Super(obese)Man: Part 1


As of today I have lost almost 5 stone in weight (70 pounds or 31kg). So I decided to write this post.

I decided to try and do something about my weight in the latter months of 2012. I’ll talk about the why’s in another post but this one is mainly to give people who are either earlier on in this path some hope and encouragement or to answer some questions that many people have about “becoming that fat”.

As a child I sort of coasted through at what I would consider an average weight or at least looking at photos from back then a not unusual weight. That was until about aged 10/11. In 1992 my parents bought a pub and we relocated leaving behind friends and family. I was aged almost 10. Looking back I don’t blame the pub or my parents. They had to do what needed to be done. My dad with little qualifications stumbled from one job to the next and so this was a “secure” job that he could own and make his. I think everything combined made my weight spiral. Less parental supervision (ironically they were only ever just downstairs though), leaving everyone else I knew and loved and my fathers weight issues were obvious to all except perhaps him.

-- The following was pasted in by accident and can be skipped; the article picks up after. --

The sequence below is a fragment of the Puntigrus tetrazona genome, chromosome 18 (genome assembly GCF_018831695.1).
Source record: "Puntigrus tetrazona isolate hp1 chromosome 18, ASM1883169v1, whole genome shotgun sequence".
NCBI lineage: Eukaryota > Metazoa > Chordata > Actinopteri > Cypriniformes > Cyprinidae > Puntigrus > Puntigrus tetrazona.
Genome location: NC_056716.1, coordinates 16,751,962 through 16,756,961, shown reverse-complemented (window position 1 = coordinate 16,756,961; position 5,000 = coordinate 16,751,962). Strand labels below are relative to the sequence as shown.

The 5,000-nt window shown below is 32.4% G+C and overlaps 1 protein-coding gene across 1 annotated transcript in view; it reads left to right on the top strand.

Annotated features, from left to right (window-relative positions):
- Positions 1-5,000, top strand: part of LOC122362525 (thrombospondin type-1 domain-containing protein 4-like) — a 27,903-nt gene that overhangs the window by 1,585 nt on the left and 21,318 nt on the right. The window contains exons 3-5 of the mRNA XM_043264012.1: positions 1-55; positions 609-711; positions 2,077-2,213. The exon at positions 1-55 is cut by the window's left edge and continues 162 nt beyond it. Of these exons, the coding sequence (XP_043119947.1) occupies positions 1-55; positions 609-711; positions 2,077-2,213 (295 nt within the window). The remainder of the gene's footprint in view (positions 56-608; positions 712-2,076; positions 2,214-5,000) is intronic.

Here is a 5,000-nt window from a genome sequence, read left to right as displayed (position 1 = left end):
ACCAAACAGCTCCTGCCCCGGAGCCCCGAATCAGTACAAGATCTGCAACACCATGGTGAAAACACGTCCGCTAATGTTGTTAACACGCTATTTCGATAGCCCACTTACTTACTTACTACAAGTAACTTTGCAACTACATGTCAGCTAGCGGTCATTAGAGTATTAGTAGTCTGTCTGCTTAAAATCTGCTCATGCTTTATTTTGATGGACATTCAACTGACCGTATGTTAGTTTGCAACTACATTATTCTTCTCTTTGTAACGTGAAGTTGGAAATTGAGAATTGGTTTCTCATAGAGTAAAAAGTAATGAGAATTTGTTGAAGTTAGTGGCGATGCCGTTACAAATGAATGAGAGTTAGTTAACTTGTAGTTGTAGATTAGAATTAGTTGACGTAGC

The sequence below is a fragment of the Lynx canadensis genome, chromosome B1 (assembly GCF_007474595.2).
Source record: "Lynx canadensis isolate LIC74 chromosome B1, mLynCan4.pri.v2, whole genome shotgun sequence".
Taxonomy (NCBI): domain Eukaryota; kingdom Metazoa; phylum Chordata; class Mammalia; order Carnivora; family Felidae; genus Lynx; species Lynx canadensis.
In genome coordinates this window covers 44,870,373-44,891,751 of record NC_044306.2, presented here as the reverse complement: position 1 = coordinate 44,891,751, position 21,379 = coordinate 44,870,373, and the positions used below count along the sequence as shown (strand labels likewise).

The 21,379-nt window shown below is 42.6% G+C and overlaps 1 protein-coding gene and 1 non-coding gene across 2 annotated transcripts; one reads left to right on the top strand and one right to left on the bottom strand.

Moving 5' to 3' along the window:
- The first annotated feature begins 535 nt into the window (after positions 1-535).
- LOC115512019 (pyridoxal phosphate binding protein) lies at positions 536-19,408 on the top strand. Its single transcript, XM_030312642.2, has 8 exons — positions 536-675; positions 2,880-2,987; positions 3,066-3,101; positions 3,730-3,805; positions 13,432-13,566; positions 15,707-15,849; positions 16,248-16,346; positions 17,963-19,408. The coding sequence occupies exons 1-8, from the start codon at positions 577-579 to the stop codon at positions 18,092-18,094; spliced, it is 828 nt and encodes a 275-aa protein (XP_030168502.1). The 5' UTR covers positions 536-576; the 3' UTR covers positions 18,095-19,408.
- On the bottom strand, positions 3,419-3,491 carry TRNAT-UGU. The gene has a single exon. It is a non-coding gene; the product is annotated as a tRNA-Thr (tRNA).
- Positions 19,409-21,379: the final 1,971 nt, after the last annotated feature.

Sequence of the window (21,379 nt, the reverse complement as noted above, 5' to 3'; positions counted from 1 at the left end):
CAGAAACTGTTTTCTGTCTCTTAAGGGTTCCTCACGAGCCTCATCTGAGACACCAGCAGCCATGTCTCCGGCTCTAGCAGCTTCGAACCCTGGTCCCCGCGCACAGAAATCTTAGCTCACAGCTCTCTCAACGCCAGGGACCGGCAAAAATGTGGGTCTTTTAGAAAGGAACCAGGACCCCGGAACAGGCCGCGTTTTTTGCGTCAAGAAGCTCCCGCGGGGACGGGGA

As a child of the 1940’s/50’s he would have been raised without todays high fat and high sugar fast foods. It’s hard to pin point his weight issues. He never spoke about them and most people around us seemed to be in a state of denial. To this day my Aunty still thinks he was just a tall, well built chap. My father was offered life saving gastric surgery in 2001 which he impolitely declined.

The little I know of his upbringing was that his mother struggled to raise them single handedly after my grandfathers death in his early 40’s. She borrowed to clothe and feed them, which was frowned upon back then, and she would often lie to them that she had eaten because she couldn’t afford to. Both of his sisters have battled with weight all their adult lives and so did his parents perhaps having seen photos. My mothers family did not seem to suffer the same fate.

My father entered the army in the 1960’s so we can safely assume he was at the very least fit & active. He would go on to serve for 8 years in Germany & Hong Kong.
By the 1970’s when he marries my mother the wedding day photo reveal that his army days are long behind him and the battle of the bulge has been lost. He never shifted any of it to my knowledge and was a “big chap” throughout my childhood.
He would later go on to lose a little of the weight during the illness that lead to his death. This was after several strokes and a thrombosis. He was fortunate to never suffer a heart attack.


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